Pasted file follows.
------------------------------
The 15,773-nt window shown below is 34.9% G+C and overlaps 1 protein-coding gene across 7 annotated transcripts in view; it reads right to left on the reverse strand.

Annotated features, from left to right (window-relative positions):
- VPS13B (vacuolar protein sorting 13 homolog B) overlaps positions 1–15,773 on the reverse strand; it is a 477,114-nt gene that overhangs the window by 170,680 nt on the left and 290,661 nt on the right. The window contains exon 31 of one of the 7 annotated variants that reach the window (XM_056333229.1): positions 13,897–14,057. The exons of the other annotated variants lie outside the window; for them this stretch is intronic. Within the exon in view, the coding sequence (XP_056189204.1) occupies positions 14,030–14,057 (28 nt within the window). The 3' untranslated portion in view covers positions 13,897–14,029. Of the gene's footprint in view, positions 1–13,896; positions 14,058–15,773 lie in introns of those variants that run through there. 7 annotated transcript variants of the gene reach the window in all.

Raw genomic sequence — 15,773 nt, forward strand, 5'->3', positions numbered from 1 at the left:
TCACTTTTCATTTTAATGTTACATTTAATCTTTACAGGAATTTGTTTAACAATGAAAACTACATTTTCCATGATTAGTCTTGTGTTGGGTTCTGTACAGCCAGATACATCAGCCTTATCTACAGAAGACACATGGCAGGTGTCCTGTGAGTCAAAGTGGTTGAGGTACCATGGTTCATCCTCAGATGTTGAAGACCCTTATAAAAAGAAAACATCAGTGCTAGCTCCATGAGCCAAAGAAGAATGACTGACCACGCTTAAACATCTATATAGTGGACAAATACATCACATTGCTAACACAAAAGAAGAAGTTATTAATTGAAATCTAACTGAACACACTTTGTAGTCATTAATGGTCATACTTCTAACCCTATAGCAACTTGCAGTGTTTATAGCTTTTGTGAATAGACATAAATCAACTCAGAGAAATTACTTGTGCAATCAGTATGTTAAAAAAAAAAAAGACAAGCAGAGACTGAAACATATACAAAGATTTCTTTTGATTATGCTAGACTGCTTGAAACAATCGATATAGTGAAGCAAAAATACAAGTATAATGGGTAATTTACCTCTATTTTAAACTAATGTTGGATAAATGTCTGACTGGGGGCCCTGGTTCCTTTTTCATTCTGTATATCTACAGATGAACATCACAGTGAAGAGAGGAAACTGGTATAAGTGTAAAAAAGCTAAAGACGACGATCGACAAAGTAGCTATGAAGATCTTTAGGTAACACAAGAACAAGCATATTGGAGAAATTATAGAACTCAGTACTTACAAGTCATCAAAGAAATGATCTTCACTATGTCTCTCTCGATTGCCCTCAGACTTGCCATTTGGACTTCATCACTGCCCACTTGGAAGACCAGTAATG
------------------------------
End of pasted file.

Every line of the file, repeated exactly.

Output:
The 15,773-nt window shown below is 34.9% G+C and overlaps 1 protein-coding gene across 7 annotated transcripts in view; it reads right to left on the reverse strand.

Annotated features, from left to right (window-relative positions):
- VPS13B (vacuolar protein sorting 13 homolog B) overlaps positions 1–15,773 on the reverse strand; it is a 477,114-nt gene that overhangs the window by 170,680 nt on the left and 290,661 nt on the right. The window contains exon 31 of one of the 7 annotated variants that reach the window (XM_056333229.1): positions 13,897–14,057. The exons of the other annotated variants lie outside the window; for them this stretch is intronic. Within the exon in view, the coding sequence (XP_056189204.1) occupies positions 14,030–14,057 (28 nt within the window). The 3' untranslated portion in view covers positions 13,897–14,029. Of the gene's footprint in view, positions 1–13,896; positions 14,058–15,773 lie in introns of those variants that run through there. 7 annotated transcript variants of the gene reach the window in all.

Raw genomic sequence — 15,773 nt, forward strand, 5'->3', positions numbered from 1 at the left:
TCACTTTTCATTTTAATGTTACATTTAATCTTTACAGGAATTTGTTTAACAATGAAAACTACATTTTCCATGATTAGTCTTGTGTTGGGTTCTGTACAGCCAGATACATCAGCCTTATCTACAGAAGACACATGGCAGGTGTCCTGTGAGTCAAAGTGGTTGAGGTACCATGGTTCATCCTCAGATGTTGAAGACCCTTATAAAAAGAAAACATCAGTGCTAGCTCCATGAGCCAAAGAAGAATGACTGACCACGCTTAAACATCTATATAGTGGACAAATACATCACATTGCTAACACAAAAGAAGAAGTTATTAATTGAAATCTAACTGAACACACTTTGTAGTCATTAATGGTCATACTTCTAACCCTATAGCAACTTGCAGTGTTTATAGCTTTTGTGAATAGACATAAATCAACTCAGAGAAATTACTTGTGCAATCAGTATGTTAAAAAAAAAAAAGACAAGCAGAGACTGAAACATATACAAAGATTTCTTTTGATTATGCTAGACTGCTTGAAACAATCGATATAGTGAAGCAAAAATACAAGTATAATGGGTAATTTACCTCTATTTTAAACTAATGTTGGATAAATGTCTGACTGGGGGCCCTGGTTCCTTTTTCATTCTGTATATCTACAGATGAACATCACAGTGAAGAGAGGAAACTGGTATAAGTGTAAAAAAGCTAAAGACGACGATCGACAAAGTAGCTATGAAGATCTTTAGGTAACACAAGAACAAGCATATTGGAGAAATTATAGAACTCAGTACTTACAAGTCATCAAAGAAATGATCTTCACTATGTCTCTCTCGATTGCCCTCAGACTTGCCATTTGGACTTCATCACTGCCCACTTGGAAGACCAGTAATG